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relbert/relbert-roberta-base-nce-semeval2012-2

RelBERT based on roberta-base fine-tuned on relbert/semeval2012_relational_similarity (see the relbert for more detail of fine-tuning). This model achieves the following results on the relation understanding tasks:

  • Analogy Question (dataset, full result):
    • Accuracy on SAT (full): 0.5588235294117647
    • Accuracy on SAT: 0.5608308605341247
    • Accuracy on BATS: 0.6731517509727627
    • Accuracy on U2: 0.5570175438596491
    • Accuracy on U4: 0.5439814814814815
    • Accuracy on Google: 0.856
    • Accuracy on ConceptNet Analogy: 0.30453020134228187
    • Accuracy on T-Rex Analogy: 0.4644808743169399
    • Accuracy on NELL-ONE Analogy: 0.635
  • Lexical Relation Classification (dataset, full result):
    • Micro F1 score on BLESS: 0.9067349706192557
    • Micro F1 score on CogALexV: 0.8112676056338028
    • Micro F1 score on EVALution: 0.6305525460455038
    • Micro F1 score on K&H+N: 0.9433122348195033
    • Micro F1 score on ROOT09: 0.895017235976183
  • Relation Mapping (dataset, full result):
    • Accuracy on Relation Mapping: 0.780436507936508

Usage

This model can be used through the relbert library. Install the library via pip

pip install relbert

and activate model as below.

from relbert import RelBERT
model = RelBERT("relbert/relbert-roberta-base-nce-semeval2012-2")
vector = model.get_embedding(['Tokyo', 'Japan'])  # shape of (n_dim, )

Training hyperparameters

  • model: roberta-base
  • max_length: 64
  • epoch: 10
  • batch: 32
  • random_seed: 2
  • lr: 5e-06
  • lr_warmup: 10
  • aggregation_mode: average_no_mask
  • data: relbert/semeval2012_relational_similarity
  • data_name: None
  • exclude_relation: None
  • split: train
  • split_valid: validation
  • loss_function: nce
  • classification_loss: False
  • loss_function_config: {'temperature': 0.05, 'num_negative': 400, 'num_positive': 10}
  • augment_negative_by_positive: True

See the full configuration at config file.

Reference

If you use any resource from RelBERT, please consider to cite our paper.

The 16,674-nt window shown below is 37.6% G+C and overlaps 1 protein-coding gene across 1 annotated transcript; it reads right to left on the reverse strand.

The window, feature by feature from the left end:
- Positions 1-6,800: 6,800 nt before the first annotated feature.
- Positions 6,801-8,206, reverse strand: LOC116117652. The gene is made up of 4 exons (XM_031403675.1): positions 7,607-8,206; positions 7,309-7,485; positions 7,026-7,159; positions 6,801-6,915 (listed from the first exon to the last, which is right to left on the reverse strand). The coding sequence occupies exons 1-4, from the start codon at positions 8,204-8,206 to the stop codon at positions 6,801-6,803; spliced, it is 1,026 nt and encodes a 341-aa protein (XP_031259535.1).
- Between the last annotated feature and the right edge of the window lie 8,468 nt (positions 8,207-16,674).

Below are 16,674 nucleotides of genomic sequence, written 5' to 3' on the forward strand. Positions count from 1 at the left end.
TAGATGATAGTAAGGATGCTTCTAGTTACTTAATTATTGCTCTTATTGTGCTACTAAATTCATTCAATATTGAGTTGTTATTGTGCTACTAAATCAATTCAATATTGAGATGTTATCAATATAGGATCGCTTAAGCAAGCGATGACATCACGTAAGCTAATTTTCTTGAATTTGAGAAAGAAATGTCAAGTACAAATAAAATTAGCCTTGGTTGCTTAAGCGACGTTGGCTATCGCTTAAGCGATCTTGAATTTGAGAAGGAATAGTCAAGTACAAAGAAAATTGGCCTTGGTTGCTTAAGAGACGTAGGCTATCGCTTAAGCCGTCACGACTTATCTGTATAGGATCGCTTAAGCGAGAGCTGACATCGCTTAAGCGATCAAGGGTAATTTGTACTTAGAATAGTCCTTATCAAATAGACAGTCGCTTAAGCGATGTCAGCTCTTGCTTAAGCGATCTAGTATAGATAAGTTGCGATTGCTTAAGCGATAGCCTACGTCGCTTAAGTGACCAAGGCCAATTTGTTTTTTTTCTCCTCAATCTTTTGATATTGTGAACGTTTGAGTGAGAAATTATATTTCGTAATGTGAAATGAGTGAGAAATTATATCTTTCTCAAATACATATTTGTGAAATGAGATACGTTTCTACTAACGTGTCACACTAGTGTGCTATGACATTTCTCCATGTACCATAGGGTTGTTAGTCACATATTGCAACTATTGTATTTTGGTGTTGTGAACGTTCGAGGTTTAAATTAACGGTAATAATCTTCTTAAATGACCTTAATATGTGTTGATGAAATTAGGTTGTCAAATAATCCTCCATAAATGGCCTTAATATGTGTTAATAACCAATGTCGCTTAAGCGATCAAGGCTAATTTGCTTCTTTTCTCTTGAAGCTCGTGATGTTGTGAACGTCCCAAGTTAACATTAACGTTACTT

@inproceedings{ushio-etal-2021-distilling,
    title = "Distilling Relation Embeddings from Pretrained Language Models",
    author = "Ushio, Asahi  and
      Camacho-Collados, Jose  and
      Schockaert, Steven",
    booktitle = "Proceedings of the 2021 Conference on Empirical Methods in Natural Language Processing",
    month = nov,
    year = "2021",
    address = "Online and Punta Cana, Dominican Republic",
    publisher = "Association for Computational Linguistics",
    url = "https://aclanthology.org/2021.emnlp-main.712",
    doi = "10.18653/v1/2021.emnlp-main.712",
    pages = "9044--9062",
    abstract = "Pre-trained language models have been found to capture a surprisingly rich amount of lexical knowledge, ranging from commonsense properties of everyday concepts to detailed factual knowledge about named entities. Among others, this makes it possible to distill high-quality word vectors from pre-trained language models. However, it is currently unclear to what extent it is possible to distill relation embeddings, i.e. vectors that characterize the relationship between two words. Such relation embeddings are appealing because they can, in principle, encode relational knowledge in a more fine-grained way than is possible with knowledge graphs. To obtain relation embeddings from a pre-trained language model, we encode word pairs using a (manually or automatically generated) prompt, and we fine-tune the language model such that relationally similar word pairs yield similar output vectors. We find that the resulting relation embeddings are highly competitive on analogy (unsupervised) and relation classification (supervised) benchmarks, even without any task-specific fine-tuning. Source code to reproduce our experimental results and the model checkpoints are available in the following repository: https://github.com/asahi417/relbert",
}
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Dataset used to train relbert/relbert-roberta-base-nce-semeval2012-2

Evaluation results